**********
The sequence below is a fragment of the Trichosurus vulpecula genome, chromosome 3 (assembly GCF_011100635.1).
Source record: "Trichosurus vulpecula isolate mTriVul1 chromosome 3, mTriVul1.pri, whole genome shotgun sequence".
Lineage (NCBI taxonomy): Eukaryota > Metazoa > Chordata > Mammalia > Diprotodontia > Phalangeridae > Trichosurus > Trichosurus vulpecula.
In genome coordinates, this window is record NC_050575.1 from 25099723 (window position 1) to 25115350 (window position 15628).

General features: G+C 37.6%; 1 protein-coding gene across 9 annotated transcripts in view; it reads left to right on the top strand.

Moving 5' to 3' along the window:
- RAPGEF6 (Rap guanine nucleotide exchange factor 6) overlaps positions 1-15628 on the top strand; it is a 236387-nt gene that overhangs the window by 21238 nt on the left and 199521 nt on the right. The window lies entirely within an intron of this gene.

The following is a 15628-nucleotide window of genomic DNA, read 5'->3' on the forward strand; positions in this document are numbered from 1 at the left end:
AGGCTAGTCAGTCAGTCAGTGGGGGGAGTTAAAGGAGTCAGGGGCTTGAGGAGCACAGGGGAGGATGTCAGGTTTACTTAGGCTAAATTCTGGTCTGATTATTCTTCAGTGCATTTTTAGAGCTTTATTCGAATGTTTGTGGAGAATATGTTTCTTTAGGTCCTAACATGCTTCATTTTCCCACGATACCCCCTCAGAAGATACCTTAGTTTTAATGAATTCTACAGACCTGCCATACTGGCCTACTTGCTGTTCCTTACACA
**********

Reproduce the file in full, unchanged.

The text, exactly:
The sequence below is a fragment of the Trichosurus vulpecula genome, chromosome 3 (assembly GCF_011100635.1).
Source record: "Trichosurus vulpecula isolate mTriVul1 chromosome 3, mTriVul1.pri, whole genome shotgun sequence".
Lineage (NCBI taxonomy): Eukaryota > Metazoa > Chordata > Mammalia > Diprotodontia > Phalangeridae > Trichosurus > Trichosurus vulpecula.
In genome coordinates, this window is record NC_050575.1 from 25099723 (window position 1) to 25115350 (window position 15628).

General features: G+C 37.6%; 1 protein-coding gene across 9 annotated transcripts in view; it reads left to right on the top strand.

Moving 5' to 3' along the window:
- RAPGEF6 (Rap guanine nucleotide exchange factor 6) overlaps positions 1-15628 on the top strand; it is a 236387-nt gene that overhangs the window by 21238 nt on the left and 199521 nt on the right. The window lies entirely within an intron of this gene.

The following is a 15628-nucleotide window of genomic DNA, read 5'->3' on the forward strand; positions in this document are numbered from 1 at the left end:
AGGCTAGTCAGTCAGTCAGTGGGGGGAGTTAAAGGAGTCAGGGGCTTGAGGAGCACAGGGGAGGATGTCAGGTTTACTTAGGCTAAATTCTGGTCTGATTATTCTTCAGTGCATTTTTAGAGCTTTATTCGAATGTTTGTGGAGAATATGTTTCTTTAGGTCCTAACATGCTTCATTTTCCCACGATACCCCCTCAGAAGATACCTTAGTTTTAATGAATTCTACAGACCTGCCATACTGGCCTACTTGCTGTTCCTTACACA